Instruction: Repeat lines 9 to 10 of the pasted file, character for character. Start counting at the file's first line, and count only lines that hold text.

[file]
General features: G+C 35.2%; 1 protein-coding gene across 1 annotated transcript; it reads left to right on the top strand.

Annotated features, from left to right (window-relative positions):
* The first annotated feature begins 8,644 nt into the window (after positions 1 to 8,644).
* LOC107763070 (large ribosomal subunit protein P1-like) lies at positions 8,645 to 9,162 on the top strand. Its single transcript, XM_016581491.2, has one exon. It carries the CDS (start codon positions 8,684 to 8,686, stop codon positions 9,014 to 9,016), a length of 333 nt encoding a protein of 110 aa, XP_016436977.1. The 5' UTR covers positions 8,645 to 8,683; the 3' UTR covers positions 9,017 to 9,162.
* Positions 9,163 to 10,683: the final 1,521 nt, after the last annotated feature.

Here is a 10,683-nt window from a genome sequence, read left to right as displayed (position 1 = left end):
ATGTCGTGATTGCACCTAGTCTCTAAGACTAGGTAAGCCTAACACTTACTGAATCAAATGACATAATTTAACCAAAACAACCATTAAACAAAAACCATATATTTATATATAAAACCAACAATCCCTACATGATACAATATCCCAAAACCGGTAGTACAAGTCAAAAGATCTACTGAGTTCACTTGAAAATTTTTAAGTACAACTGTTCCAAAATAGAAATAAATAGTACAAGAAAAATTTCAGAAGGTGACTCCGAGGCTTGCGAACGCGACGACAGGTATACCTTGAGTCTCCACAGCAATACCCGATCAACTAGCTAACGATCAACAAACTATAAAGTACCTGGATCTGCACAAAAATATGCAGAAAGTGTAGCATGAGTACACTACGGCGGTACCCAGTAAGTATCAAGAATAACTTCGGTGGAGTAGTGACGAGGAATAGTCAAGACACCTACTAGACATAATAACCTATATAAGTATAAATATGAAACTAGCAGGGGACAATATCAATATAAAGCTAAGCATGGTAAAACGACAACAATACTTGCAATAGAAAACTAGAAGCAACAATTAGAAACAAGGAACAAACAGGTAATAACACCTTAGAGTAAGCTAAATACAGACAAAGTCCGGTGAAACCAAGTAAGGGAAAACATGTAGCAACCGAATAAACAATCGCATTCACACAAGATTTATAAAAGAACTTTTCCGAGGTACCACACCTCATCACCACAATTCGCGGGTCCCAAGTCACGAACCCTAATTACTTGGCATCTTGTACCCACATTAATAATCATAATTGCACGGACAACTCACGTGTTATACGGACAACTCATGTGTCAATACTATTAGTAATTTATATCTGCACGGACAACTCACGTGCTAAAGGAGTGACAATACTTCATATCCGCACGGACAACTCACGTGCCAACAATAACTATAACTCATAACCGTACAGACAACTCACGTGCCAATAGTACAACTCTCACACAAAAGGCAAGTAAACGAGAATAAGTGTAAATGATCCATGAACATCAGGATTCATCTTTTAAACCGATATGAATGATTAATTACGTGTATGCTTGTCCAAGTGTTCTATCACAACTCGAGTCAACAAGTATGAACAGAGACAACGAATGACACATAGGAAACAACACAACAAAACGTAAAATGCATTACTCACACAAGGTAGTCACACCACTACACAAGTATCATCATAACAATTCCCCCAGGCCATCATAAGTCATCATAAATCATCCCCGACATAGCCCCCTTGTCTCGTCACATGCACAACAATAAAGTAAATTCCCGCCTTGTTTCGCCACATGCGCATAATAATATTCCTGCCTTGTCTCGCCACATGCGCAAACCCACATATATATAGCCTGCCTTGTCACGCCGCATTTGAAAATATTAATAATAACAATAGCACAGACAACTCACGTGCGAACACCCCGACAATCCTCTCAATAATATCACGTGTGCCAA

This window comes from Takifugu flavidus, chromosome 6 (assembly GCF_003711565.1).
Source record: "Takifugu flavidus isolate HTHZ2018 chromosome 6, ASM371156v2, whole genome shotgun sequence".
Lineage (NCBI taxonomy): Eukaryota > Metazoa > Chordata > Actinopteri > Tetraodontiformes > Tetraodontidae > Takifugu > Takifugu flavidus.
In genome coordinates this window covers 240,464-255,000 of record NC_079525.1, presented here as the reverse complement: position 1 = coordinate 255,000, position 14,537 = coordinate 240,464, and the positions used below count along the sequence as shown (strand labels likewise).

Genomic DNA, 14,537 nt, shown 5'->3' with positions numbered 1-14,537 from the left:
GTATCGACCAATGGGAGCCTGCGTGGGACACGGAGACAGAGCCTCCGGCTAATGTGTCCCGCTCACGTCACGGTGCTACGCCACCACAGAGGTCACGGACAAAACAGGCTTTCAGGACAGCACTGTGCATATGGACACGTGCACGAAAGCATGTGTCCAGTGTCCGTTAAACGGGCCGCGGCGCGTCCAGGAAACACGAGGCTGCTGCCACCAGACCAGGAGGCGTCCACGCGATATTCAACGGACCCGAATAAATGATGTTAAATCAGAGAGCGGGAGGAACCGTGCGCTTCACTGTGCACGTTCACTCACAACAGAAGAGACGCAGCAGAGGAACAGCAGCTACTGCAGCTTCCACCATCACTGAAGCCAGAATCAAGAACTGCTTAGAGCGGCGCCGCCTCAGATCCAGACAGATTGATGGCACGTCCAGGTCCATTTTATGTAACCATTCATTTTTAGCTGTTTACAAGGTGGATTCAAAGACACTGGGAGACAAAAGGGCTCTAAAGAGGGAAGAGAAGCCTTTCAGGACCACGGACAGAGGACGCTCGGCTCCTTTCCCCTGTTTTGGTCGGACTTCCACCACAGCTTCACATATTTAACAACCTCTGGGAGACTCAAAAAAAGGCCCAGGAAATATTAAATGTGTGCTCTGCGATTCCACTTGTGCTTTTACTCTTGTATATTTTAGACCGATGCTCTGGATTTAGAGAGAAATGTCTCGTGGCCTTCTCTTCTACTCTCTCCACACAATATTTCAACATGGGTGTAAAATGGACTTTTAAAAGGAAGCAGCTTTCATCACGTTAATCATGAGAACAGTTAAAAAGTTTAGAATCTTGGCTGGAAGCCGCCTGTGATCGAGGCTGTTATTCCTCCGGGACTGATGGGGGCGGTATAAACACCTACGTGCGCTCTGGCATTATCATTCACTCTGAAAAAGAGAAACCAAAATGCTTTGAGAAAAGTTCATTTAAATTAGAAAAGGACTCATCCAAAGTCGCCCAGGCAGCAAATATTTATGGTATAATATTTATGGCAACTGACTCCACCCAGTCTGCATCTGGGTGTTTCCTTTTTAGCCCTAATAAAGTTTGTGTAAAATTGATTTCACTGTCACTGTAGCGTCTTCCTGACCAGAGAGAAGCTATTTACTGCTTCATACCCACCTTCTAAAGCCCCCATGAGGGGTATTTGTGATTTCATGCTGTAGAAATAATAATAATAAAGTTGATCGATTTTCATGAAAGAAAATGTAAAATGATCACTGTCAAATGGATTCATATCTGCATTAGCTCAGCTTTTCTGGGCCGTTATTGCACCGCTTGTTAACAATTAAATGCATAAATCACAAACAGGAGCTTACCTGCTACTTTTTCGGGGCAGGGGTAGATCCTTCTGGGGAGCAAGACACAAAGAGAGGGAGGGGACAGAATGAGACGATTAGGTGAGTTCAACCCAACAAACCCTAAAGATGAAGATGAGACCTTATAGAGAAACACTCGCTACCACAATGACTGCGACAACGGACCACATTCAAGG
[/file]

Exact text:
Source record: "Takifugu flavidus isolate HTHZ2018 chromosome 6, ASM371156v2, whole genome shotgun sequence".
Lineage (NCBI taxonomy): Eukaryota > Metazoa > Chordata > Actinopteri > Tetraodontiformes > Tetraodontidae > Takifugu > Takifugu flavidus.